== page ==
Archive for the ‘psychology’ Category
I was perusing a website today and I stumbled across a headline that bothered me:
In this Time Magazine blog on health-related news, the author discusses findings from a correlational study of tympanic membrane temperature and dominant handedness.
Without going into the integrity of study, my main beef is the way the title is presented by Time and the aggregating website. It implies a general causation between being left-handed and more prone to anger. The word “make” is the hook. I strongly doubt the researchers used the words the blog post did.
I suggest a better title: Does being Left-Handed Relate to Issues with Anger? Of course, I’m no journalist, and that title may not grab readers.
Saturday proved to be another rousing conference of diverse minds and varied expertise, beginning with further perspectives on the state and position of skepticism movement, drifting into talks of aliens and paranormal investigations, and concluding with an interview of one of the world’s most famous atheists. There was even some humor thrown in amongst the heady talks, so I felt that Saturday was a real treat!
After another live podcast of The Skeptics’ Guide to the Universe (discussing nukes in space, PepsiGate, and Deborah King’s “energy vampires”), Massimo Pigliucci began Saturday’s talks. His presentation, entitled So, You Think You’re a Skeptic, Don’t You? (PDF link), discussed the problem of hubris – most skeptics do not have technical scientific expertise and to reject a scientific notion without proper expertise is a form of anti-intellectualism. Pigliucci cited pillars of the skepticism community as erring in this way, including Penn and Teller, Bill Mauer, James Randi, and Michael Shermer. He sees the issue is ideology, explaining that denialism of scientific claims (such as climate change) due to political ideology is similar to denialism of scientific claims (such as evolution) because of religious ideology. In conclusion, Pigliucci voiced that fallibility should not be determined by the skeptic community, but rather by scientists and philosophers who have specialized expertise. Skeptics should instead debunk the bunk, educate the public about critical thinking, and support the best science available. I agree with Pigliucci’s distinctions, as I feel we should never go beyond the areas of our expertise and understanding in scientific matters.
Next on the agenda was the Grassroots Panel, moderated by Michael Feldman and consisting of Richard Saunders, Chip Denman, Jamy Ian Swiss, Jen Newport, and Sid Rodriguez. The panelists offered their takes on forming grassroots skeptic organizations and the pros and cons of smaller outfits compared to national organizations. Everyone was in agreement that there are certain perks to being local, including the social aspect, ability to fuel larger groups, being less intimidating than national organizations, and being more effective in influencing local policy. Swiss warned that local skeptical activism can be powerful, but also comes with a lot of responsibility and can lead to legal issues. Denman urged those who could to take courses in speaking to the media, saying “it will save you”. Newport criticized virtual grassroots activism in that some pieces are more opinion than truth and that misinformation can spread quickly. Saunders agreed, but said that when online activism is used for good it can be very productive. Everyone seemed to agree that virtual activism would not replace physical groups, with Swiss emphasizing the importance of social interaction and Newport interjecting that she feels “it is activist to be there for people to find you”. The panel was very informative and interesting, nicely balancing the good and bad that can come with setting up a local skepticism group.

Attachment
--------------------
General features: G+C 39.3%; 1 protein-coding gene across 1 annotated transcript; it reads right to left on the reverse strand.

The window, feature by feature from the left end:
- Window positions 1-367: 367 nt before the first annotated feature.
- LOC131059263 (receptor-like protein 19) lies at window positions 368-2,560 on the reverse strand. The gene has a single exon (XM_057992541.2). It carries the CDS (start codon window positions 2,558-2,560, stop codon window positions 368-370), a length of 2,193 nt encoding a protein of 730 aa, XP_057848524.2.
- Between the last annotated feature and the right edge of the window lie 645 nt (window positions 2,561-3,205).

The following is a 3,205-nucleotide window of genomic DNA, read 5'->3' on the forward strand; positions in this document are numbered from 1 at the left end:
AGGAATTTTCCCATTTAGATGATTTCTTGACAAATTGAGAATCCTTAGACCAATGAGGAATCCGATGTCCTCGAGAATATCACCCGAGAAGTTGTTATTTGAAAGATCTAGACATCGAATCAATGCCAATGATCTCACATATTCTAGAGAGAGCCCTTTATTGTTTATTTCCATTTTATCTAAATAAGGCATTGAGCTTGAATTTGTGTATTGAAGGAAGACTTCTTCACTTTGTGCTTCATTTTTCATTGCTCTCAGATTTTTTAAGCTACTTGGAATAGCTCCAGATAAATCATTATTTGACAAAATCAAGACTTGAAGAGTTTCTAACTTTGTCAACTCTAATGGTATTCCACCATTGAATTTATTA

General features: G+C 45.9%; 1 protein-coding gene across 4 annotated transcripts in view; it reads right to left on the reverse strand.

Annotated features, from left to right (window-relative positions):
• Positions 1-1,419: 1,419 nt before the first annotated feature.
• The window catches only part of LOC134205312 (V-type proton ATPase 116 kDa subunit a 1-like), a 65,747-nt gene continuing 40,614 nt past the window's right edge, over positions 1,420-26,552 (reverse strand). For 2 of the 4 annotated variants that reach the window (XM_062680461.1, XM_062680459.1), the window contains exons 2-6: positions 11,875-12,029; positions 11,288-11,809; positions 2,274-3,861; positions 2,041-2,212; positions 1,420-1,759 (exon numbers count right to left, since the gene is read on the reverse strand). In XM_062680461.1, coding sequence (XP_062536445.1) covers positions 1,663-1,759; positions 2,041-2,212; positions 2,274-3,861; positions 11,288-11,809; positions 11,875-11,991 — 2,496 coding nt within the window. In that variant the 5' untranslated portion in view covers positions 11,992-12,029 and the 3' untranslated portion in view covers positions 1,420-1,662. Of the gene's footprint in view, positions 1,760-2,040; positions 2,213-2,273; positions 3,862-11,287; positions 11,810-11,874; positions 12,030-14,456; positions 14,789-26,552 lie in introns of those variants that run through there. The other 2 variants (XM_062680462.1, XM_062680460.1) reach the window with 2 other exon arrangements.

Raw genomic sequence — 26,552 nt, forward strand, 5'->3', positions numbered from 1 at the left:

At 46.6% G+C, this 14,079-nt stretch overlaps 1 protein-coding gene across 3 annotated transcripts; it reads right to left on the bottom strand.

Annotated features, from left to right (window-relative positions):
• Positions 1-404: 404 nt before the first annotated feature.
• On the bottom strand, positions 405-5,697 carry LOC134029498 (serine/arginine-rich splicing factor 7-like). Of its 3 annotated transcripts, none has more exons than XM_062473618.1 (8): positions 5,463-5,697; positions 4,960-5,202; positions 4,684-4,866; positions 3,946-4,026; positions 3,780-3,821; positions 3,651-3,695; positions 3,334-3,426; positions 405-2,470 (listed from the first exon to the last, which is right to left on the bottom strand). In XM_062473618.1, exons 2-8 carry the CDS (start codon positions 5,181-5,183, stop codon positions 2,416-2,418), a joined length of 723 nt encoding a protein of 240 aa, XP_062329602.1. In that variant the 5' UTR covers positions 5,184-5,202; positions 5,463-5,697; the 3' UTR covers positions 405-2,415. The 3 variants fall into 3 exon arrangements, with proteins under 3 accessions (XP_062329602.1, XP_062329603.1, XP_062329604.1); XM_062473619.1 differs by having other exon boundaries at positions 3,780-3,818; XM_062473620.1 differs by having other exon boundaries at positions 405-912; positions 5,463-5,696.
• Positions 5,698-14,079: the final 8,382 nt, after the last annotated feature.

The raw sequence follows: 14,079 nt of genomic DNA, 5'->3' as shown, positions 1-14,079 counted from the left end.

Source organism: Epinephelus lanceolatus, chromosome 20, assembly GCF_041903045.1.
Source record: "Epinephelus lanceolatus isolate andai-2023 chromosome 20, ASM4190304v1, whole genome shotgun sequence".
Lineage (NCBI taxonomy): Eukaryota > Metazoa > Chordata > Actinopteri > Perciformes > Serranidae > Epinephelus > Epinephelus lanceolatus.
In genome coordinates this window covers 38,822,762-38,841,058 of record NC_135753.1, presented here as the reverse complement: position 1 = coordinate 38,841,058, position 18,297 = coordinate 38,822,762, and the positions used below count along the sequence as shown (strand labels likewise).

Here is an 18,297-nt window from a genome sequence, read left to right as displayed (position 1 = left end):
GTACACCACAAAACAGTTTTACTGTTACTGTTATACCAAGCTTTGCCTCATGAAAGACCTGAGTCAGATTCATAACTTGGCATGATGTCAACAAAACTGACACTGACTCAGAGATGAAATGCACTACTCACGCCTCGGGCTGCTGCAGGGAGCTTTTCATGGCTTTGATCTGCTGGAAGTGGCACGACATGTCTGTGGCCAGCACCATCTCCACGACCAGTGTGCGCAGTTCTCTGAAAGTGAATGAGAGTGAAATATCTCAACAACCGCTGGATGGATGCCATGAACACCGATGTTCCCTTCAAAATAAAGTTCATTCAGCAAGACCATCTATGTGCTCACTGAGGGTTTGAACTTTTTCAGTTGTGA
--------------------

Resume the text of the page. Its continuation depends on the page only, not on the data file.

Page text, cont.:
Following the panel, cognitive psychologist Bruce Hood took his place on the stage to discuss Why People Believe the Weirdest Shit, which focused on developmental factors of supernatural beliefs. Hood first discussed that “personal experience” with the paranormal can be explained through expectations stemming from belief, in that the brain’s neural firing fills in inferred information (such as “seeing a ghost”) for what is believed and “should” be. He then discussed spontaneous supernatural beliefs that can be traced through childhood cognitive development, such as mind-body dualism, preference for Creationism over Darwinism, wishful thinking, and essentialism. Essentialism, the belief in an underlying reality or true nature shared by members of a category that one cannot observe directly but gives an object its identity, is at the heart of sentimentality toward objects, belief in religious relics, and experiencing psychic connections among people. Hood concluded that it is not enough just to be skeptical, but that we need to know why people believe in the paranormal. He also posited that believing may be more natural than abnormal, since it seems to be how the brain works. The concept of essentialism was very interesting to me in that there are many skeptics (myself included) that do have secular supernatural beliefs such as sentimentality to certain objects.